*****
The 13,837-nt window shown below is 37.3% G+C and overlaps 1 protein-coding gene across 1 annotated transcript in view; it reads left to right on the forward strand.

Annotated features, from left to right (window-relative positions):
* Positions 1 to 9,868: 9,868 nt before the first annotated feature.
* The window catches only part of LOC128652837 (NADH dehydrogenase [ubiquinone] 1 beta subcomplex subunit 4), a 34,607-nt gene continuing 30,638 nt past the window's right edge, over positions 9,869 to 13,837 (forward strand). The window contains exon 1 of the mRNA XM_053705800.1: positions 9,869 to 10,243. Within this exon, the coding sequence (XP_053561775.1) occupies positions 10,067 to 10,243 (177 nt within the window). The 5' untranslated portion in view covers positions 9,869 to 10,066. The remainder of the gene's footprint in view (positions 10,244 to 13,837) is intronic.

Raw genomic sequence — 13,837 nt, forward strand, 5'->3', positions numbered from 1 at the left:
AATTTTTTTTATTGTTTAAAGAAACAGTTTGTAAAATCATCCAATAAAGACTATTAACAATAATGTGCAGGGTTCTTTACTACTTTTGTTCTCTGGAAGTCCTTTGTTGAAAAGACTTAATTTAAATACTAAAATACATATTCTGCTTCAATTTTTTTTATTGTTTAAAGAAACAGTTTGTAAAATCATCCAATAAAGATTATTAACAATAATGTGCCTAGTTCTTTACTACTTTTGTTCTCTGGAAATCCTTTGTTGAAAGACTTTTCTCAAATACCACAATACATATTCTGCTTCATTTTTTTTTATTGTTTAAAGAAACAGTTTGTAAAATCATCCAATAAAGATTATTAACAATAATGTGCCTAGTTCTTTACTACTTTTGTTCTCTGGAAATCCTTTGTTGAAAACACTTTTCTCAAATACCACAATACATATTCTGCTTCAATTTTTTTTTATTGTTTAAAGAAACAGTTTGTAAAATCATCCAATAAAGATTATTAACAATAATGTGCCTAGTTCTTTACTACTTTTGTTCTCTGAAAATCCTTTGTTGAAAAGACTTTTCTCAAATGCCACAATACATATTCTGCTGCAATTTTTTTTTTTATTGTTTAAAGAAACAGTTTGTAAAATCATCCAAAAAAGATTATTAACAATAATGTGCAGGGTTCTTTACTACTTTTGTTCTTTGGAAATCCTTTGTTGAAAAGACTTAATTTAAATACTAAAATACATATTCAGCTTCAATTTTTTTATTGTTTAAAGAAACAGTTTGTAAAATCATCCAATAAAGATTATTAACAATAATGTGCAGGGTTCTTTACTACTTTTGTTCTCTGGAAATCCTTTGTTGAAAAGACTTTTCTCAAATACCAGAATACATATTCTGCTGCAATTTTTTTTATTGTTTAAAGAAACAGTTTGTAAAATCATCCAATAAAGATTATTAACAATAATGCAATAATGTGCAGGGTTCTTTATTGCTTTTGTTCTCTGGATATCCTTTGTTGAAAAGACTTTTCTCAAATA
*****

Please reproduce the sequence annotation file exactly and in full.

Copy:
The 13,837-nt window shown below is 37.3% G+C and overlaps 1 protein-coding gene across 1 annotated transcript in view; it reads left to right on the forward strand.

Annotated features, from left to right (window-relative positions):
* Positions 1 to 9,868: 9,868 nt before the first annotated feature.
* The window catches only part of LOC128652837 (NADH dehydrogenase [ubiquinone] 1 beta subcomplex subunit 4), a 34,607-nt gene continuing 30,638 nt past the window's right edge, over positions 9,869 to 13,837 (forward strand). The window contains exon 1 of the mRNA XM_053705800.1: positions 9,869 to 10,243. Within this exon, the coding sequence (XP_053561775.1) occupies positions 10,067 to 10,243 (177 nt within the window). The 5' untranslated portion in view covers positions 9,869 to 10,066. The remainder of the gene's footprint in view (positions 10,244 to 13,837) is intronic.

Raw genomic sequence — 13,837 nt, forward strand, 5'->3', positions numbered from 1 at the left:
AATTTTTTTTATTGTTTAAAGAAACAGTTTGTAAAATCATCCAATAAAGACTATTAACAATAATGTGCAGGGTTCTTTACTACTTTTGTTCTCTGGAAGTCCTTTGTTGAAAAGACTTAATTTAAATACTAAAATACATATTCTGCTTCAATTTTTTTTATTGTTTAAAGAAACAGTTTGTAAAATCATCCAATAAAGATTATTAACAATAATGTGCCTAGTTCTTTACTACTTTTGTTCTCTGGAAATCCTTTGTTGAAAGACTTTTCTCAAATACCACAATACATATTCTGCTTCATTTTTTTTTATTGTTTAAAGAAACAGTTTGTAAAATCATCCAATAAAGATTATTAACAATAATGTGCCTAGTTCTTTACTACTTTTGTTCTCTGGAAATCCTTTGTTGAAAACACTTTTCTCAAATACCACAATACATATTCTGCTTCAATTTTTTTTTATTGTTTAAAGAAACAGTTTGTAAAATCATCCAATAAAGATTATTAACAATAATGTGCCTAGTTCTTTACTACTTTTGTTCTCTGAAAATCCTTTGTTGAAAAGACTTTTCTCAAATGCCACAATACATATTCTGCTGCAATTTTTTTTTTTATTGTTTAAAGAAACAGTTTGTAAAATCATCCAAAAAAGATTATTAACAATAATGTGCAGGGTTCTTTACTACTTTTGTTCTTTGGAAATCCTTTGTTGAAAAGACTTAATTTAAATACTAAAATACATATTCAGCTTCAATTTTTTTATTGTTTAAAGAAACAGTTTGTAAAATCATCCAATAAAGATTATTAACAATAATGTGCAGGGTTCTTTACTACTTTTGTTCTCTGGAAATCCTTTGTTGAAAAGACTTTTCTCAAATACCAGAATACATATTCTGCTGCAATTTTTTTTATTGTTTAAAGAAACAGTTTGTAAAATCATCCAATAAAGATTATTAACAATAATGCAATAATGTGCAGGGTTCTTTATTGCTTTTGTTCTCTGGATATCCTTTGTTGAAAAGACTTTTCTCAAATA